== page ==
The USDA has announced a five-year plan to reduce salmonella on raw meat and poultry products.

Officials with the Food Safety and Inspection Service want to reduce salmonella by changing the level of allowable contamination. The baseline contamination level would drop from 20 percent to 7.5 percent in broiler chickens, from 8.7 percent to 4 percent for market hogs, and from 7.5 percent to 4 percent for ground beef.

Most ground beef plants have been able to meet salmonella standards in the past, but the new standards have processors facing a whole new challenge. The National Meat Association predicts processors will find it more difficult to meet the new standards because of their inability to use anti-microbial intervention technology used by slaughter plants that eliminates the pathogen.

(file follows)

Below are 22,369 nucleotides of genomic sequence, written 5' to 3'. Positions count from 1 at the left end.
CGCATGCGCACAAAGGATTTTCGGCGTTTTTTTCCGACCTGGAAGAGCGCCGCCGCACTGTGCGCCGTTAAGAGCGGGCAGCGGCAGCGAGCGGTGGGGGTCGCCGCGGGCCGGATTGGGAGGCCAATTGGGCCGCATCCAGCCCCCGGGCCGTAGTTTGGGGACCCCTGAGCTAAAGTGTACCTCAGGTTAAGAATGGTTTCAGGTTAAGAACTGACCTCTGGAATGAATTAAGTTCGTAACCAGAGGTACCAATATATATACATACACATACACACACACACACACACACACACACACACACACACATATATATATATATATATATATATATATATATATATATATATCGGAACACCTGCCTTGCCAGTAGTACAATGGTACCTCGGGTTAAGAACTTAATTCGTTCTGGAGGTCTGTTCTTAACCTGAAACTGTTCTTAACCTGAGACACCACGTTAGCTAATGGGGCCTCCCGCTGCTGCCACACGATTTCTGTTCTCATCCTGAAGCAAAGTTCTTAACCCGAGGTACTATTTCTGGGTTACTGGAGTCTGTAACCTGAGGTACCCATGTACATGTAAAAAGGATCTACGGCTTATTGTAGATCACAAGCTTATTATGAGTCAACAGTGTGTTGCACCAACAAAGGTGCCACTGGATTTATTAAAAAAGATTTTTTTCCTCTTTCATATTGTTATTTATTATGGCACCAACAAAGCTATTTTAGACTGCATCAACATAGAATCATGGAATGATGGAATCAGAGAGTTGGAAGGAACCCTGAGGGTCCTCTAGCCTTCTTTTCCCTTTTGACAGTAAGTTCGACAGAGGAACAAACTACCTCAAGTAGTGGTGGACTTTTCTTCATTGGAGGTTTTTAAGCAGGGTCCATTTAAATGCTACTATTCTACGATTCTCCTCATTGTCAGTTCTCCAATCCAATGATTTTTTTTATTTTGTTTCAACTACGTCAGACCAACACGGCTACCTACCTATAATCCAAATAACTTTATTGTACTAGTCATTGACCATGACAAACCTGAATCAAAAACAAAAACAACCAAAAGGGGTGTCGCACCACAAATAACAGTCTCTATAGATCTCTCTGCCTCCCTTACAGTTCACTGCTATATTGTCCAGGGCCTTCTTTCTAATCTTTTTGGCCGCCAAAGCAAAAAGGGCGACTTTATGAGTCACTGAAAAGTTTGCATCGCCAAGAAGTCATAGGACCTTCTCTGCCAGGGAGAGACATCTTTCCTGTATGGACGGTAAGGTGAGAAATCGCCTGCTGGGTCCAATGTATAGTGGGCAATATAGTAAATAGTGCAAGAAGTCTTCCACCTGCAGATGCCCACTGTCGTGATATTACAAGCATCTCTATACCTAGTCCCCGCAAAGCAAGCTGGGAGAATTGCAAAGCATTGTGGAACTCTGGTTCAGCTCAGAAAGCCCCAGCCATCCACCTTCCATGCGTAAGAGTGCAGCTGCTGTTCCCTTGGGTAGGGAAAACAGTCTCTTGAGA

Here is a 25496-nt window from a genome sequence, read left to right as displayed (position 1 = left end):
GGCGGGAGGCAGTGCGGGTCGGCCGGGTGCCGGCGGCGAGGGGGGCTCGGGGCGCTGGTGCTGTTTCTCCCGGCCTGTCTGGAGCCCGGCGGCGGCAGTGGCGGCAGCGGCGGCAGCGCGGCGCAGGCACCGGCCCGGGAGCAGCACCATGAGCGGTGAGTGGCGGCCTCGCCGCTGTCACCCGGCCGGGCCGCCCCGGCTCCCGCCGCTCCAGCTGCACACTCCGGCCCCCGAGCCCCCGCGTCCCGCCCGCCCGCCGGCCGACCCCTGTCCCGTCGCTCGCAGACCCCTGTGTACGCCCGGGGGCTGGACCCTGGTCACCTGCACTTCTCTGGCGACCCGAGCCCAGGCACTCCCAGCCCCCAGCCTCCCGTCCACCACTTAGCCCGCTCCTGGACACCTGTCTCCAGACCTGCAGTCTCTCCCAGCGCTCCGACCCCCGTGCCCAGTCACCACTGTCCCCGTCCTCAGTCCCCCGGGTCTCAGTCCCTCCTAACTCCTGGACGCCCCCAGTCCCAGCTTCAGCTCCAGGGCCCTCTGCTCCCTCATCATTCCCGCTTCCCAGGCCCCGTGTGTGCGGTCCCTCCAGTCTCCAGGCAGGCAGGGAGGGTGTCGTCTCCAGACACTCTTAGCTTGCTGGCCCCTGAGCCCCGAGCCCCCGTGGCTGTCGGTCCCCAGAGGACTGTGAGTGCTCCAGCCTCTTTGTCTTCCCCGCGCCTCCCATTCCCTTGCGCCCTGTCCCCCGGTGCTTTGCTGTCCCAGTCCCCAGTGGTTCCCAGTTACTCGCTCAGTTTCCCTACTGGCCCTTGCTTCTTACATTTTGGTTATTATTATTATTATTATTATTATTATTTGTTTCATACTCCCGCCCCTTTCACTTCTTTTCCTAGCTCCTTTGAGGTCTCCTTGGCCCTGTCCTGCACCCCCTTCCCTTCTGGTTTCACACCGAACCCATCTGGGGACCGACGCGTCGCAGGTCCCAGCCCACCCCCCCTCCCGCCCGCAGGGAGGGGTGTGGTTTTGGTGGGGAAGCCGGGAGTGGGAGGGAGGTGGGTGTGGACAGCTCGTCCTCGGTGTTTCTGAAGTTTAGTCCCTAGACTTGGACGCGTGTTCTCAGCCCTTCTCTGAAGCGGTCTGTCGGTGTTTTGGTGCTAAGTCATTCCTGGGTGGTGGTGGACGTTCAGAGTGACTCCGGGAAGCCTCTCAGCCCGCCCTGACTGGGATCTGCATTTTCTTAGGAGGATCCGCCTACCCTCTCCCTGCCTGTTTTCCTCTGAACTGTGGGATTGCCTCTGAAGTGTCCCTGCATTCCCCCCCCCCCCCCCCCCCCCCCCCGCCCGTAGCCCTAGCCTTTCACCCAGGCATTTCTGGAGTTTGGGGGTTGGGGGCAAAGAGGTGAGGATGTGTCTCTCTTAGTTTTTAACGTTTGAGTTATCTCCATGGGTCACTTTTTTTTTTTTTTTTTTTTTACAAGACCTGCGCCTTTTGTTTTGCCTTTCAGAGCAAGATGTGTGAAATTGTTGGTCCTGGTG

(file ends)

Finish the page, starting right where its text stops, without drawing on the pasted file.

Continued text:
At this point it is unclear whether the FSIS plans to strictly monitor these new standards, or if the agency hopes that processors will achieve the new levels from their own initiative.

In addition to the reduction in salmonella, FSIS also wants to reduce the number of positive tests for listeria on ready-to-eat poultry and meat products by half by 2005.

National Meat Association